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Business & Economy

Ghana’s working relations with multinational oil and mining companies have been thrown into doubt by revelations of the extent to which some of the largest investors in our economy have been underpaying taxes owed to the Ghanaian exchequer.

Ghana’s working relations with multinational oil and mining companies have been thrown into doubt by revelations of the extent to which some of the largest investors in our economy have been underpaying taxes owed to the Ghanaian exchequer.

A recent audit of taxes from the four partners in the pioneer Jubilee oilfield between 2011 and 2015 paints a picture of poor accountability by major players in our economy and inadequate monitoring by Ghana’s tax-collecting agencies of business conducted by such companies.

Findings of the audit by the Ghana Revenue Authority show that Tullow Oil, chief operator in the Jubilee project, underpaid taxes by $74 million over the period. The problem did not come to light earlier because, under the law, the oil companies assess their own liability and pay accordingly. Unsurprisingly, their self-assessments did not reflect the full taxes due.

Under duress

The other partners in the Jubilee field are Anadarko, Kosmos Energy and Petro SA. Presented with evidence of underpayment after the audit was completed in February 2016, and then pressured by the Ministry of Finance under Ken Ofori-Atta, these three companies have settled the taxes outstanding.

However, Tullow Oil has paid only $64m out of what it owes. It has made the payments in instalments, and only under duress from the government in the period since the Akufo-Addo-led government took office. There is still $10m outstanding.

Tullow faces separate accusations of using its dominant position in Ghana’s oil industry to act solely in its own interests. A high court in London this week ordered the firm to pay $254m to Seadrill, a company that owns and leases drilling rigs, for wrongfully terminating a contract in Ghana.

Seadrill’s West Leo rig was being used for exploration work in the Tullow-owned Tweneboa Enyenra Ntomme (TEN) oil and gas field off the coast of the Western Region. The disagreement over use of the equipment followed a government order for all activity on the field to cease pending resolution of the Ghana-Côte d’Ivoire maritime dispute, which covered the TEN area.

In December 2016, Tullow cancelled the contract for the West Leo rig, citing “force majeure”, or unforeseen circumstances that made the project no longer viable. Seadrill argued that the equipment could have been used for drilling on other Tullow operations in the vicinity.

Adequate returns

Not only do the oil and mining companies have a free hand in how they operate and account for their business, but there has been little pressure on them to make adequate returns to the government and people of Ghana for the resources they exploit.

Indeed, over the eight years of National Democratic Congress governments led by John Evans Atta Mills and John Mahama, the government of Ghana seemed happy to take whatever the oil companies chose to offer.

A source close to the Ministry of Finance told the Daily Statesman: “What now the new government is going to do is to be rigorous in its review with the extractive industries. It would be good if these companies honoured their tax obligations. If not, they will be dealt with according to the laws of Ghana.”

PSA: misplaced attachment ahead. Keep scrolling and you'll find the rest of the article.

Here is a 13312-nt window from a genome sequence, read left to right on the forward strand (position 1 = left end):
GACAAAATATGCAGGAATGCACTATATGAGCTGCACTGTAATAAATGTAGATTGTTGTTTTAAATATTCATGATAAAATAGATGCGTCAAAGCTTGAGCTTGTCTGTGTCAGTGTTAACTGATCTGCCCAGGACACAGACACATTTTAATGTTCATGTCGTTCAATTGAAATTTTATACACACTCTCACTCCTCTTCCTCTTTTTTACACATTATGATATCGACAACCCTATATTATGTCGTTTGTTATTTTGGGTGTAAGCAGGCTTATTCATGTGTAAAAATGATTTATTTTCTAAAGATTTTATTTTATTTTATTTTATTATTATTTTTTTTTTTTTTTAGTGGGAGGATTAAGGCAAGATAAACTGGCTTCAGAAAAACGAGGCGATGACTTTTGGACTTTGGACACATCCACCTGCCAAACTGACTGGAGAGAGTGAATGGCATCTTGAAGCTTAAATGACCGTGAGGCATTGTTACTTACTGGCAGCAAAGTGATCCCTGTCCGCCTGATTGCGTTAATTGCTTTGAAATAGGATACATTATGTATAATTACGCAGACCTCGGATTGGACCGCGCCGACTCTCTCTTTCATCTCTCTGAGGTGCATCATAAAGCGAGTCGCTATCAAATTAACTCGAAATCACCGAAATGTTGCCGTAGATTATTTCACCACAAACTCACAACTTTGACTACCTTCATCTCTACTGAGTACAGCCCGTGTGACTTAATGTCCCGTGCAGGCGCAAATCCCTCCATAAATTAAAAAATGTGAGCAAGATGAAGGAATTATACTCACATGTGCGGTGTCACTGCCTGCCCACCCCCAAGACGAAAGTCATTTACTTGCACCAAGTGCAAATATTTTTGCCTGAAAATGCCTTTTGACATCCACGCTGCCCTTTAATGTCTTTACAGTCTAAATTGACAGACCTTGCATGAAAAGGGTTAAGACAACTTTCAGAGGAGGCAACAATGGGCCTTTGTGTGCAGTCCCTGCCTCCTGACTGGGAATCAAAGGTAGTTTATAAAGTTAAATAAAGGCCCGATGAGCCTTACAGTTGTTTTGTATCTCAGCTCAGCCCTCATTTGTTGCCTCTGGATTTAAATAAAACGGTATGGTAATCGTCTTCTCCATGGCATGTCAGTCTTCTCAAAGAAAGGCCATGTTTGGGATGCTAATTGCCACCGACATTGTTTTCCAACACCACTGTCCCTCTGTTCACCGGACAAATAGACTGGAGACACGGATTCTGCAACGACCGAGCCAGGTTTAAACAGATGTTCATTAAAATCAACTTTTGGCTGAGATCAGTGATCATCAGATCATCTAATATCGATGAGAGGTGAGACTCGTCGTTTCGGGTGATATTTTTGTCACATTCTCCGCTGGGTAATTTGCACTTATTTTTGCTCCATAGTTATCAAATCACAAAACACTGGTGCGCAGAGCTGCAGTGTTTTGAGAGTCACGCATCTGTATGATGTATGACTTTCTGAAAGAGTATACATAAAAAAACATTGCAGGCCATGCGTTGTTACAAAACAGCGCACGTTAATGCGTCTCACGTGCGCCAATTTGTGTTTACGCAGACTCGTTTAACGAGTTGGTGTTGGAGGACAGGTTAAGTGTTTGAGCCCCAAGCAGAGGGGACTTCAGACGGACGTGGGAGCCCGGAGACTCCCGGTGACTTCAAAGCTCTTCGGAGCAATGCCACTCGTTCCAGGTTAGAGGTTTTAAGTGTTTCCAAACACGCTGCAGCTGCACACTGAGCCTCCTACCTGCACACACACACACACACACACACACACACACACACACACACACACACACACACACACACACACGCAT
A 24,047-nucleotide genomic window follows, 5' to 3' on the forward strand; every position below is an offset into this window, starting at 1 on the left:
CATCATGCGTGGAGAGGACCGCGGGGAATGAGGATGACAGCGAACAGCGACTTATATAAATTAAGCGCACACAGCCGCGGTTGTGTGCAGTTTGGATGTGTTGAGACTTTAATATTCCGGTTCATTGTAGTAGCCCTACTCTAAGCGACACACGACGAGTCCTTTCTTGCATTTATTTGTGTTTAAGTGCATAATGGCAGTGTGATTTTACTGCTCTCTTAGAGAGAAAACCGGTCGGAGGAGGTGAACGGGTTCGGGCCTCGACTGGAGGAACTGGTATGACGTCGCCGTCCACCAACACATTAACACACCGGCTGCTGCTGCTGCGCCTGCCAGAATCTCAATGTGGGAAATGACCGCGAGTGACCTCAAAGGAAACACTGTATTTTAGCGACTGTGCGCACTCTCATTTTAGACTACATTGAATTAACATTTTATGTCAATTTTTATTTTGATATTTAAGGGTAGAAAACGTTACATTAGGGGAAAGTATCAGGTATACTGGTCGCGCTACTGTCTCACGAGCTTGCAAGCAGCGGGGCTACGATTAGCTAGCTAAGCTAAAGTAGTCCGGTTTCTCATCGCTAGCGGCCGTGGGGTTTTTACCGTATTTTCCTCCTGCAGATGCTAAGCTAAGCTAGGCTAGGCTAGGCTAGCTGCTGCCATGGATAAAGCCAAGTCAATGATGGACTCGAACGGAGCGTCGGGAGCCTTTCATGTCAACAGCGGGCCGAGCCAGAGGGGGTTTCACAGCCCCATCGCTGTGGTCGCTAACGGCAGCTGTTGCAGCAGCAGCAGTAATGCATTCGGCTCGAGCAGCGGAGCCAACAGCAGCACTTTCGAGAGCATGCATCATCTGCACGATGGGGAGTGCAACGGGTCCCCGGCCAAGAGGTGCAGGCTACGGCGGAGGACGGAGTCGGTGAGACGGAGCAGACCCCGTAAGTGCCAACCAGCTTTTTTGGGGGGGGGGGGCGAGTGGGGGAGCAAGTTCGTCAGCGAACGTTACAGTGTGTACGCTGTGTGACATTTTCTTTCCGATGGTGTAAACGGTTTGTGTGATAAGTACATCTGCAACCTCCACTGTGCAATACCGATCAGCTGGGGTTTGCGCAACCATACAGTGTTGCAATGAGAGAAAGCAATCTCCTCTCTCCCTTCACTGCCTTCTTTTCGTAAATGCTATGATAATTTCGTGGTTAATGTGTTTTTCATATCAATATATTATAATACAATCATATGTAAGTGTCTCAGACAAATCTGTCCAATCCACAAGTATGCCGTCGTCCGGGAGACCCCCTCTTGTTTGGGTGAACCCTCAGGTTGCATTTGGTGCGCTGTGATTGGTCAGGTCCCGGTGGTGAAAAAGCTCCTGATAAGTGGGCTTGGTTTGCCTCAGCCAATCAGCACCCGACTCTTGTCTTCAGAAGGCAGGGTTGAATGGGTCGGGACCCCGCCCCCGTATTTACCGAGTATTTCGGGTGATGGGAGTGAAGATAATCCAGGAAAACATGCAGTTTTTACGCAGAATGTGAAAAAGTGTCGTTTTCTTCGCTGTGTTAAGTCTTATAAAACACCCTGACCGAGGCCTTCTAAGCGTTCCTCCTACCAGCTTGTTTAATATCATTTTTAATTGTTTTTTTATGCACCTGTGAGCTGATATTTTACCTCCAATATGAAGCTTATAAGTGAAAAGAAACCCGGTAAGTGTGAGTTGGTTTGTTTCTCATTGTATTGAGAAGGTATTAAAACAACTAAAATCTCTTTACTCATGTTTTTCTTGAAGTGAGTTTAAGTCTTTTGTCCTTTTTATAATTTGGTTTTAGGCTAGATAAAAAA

The situation with gold mining is even worse. An inside source with knowledge of another recent audit says that the amount of Ghanaian gold traded globally is 50 per cent in excess of what the gold mining companies declare by way of exports.

To date, the Ghana Revenue Authority has carried out no audit of transfer pricing on commodities. Experts say the country loses out badly in leakages through this information gap.

Speaking to the Daily Statesman, sources close to the GRA described the agency’s struggles with inadequate and badly trained staff, out-of-date information and poor logistics.

‘Record revenues’

In 2011, as Kosmos and Tullow prepared a small issue of shares on the Ghana Stock Exchange, the authoritative London-based Africa Confidential reported: “The most obvious beneficiaries of Ghana’s oil boom so far have been the shareholders of the international companies operating there.”

It added: “Tullow expects to post record revenues of $1.05 billion for the first half of 2011 as it boosts output and forecasts higher earnings in the second half of the year, due to its Ghana production. Its market value on 4 July was £11.2 billion ($17.9 billion).

With commercial production from Jubilee only beginning in 2011, Tullow paid no corporate income tax before 2013. The highest amount of corporate tax from Tullow recorded so far was in 2014, when it paid $115m. It paid nothing in corporate tax in 2015, $26m in 2016 and nothing again in 2017. As at May this year, it had paid $20m.

The discovery of the Jubilee field by Kosmos Energy in 2007 was Ghana’s first major find and one of the largest in West Africa since the 1980s. First oil was produced in November 2010. One partner in the project describes Jubilee as “a world-class, long-life production asset”. It produces on average 100,000 barrels of oil each day and there are plans to upscale production.

Ghana’s hopes for growth have hung largely on the extractive industries ‒ bauxite, gold, diamonds, manganese. The first flows of oil increased that dependence.

The Akufo-Addo government’s new plans for economic revival are based on self-sufficiency, expansion of industry and sound management of the nation’s wealth to take Ghana “beyond aid”. How secure these plans prove to be will depend on our tax authorities’ capacity to collect what is rightly due Ghanaians, and to monitor the multinationals which make fat profits from our resources.


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